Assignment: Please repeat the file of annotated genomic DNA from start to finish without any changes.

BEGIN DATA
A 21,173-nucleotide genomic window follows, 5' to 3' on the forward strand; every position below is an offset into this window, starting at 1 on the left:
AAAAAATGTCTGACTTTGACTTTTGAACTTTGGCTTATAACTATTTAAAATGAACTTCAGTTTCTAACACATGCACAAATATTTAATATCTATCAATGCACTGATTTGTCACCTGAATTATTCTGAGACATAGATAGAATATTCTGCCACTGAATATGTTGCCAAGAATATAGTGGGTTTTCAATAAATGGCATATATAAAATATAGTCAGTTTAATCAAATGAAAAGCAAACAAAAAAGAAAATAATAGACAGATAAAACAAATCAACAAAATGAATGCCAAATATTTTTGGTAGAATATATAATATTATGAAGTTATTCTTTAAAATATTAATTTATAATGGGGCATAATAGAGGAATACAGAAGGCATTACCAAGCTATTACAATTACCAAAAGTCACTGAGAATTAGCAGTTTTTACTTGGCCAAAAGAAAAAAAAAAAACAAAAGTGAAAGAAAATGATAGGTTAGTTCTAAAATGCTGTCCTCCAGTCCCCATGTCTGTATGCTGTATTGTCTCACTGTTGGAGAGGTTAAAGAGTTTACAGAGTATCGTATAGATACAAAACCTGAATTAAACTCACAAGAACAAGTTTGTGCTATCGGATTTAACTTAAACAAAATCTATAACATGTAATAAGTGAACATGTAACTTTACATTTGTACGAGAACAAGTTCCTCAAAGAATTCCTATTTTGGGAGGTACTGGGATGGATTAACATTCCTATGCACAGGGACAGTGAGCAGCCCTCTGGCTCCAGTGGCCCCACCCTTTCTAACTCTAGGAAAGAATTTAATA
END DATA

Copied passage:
A 21,173-nucleotide genomic window follows, 5' to 3' on the forward strand; every position below is an offset into this window, starting at 1 on the left:
AAAAAATGTCTGACTTTGACTTTTGAACTTTGGCTTATAACTATTTAAAATGAACTTCAGTTTCTAACACATGCACAAATATTTAATATCTATCAATGCACTGATTTGTCACCTGAATTATTCTGAGACATAGATAGAATATTCTGCCACTGAATATGTTGCCAAGAATATAGTGGGTTTTCAATAAATGGCATATATAAAATATAGTCAGTTTAATCAAATGAAAAGCAAACAAAAAAGAAAATAATAGACAGATAAAACAAATCAACAAAATGAATGCCAAATATTTTTGGTAGAATATATAATATTATGAAGTTATTCTTTAAAATATTAATTTATAATGGGGCATAATAGAGGAATACAGAAGGCATTACCAAGCTATTACAATTACCAAAAGTCACTGAGAATTAGCAGTTTTTACTTGGCCAAAAGAAAAAAAAAAAACAAAAGTGAAAGAAAATGATAGGTTAGTTCTAAAATGCTGTCCTCCAGTCCCCATGTCTGTATGCTGTATTGTCTCACTGTTGGAGAGGTTAAAGAGTTTACAGAGTATCGTATAGATACAAAACCTGAATTAAACTCACAAGAACAAGTTTGTGCTATCGGATTTAACTTAAACAAAATCTATAACATGTAATAAGTGAACATGTAACTTTACATTTGTACGAGAACAAGTTCCTCAAAGAATTCCTATTTTGGGAGGTACTGGGATGGATTAACATTCCTATGCACAGGGACAGTGAGCAGCCCTCTGGCTCCAGTGGCCCCACCCTTTCTAACTCTAGGAAAGAATTTAATA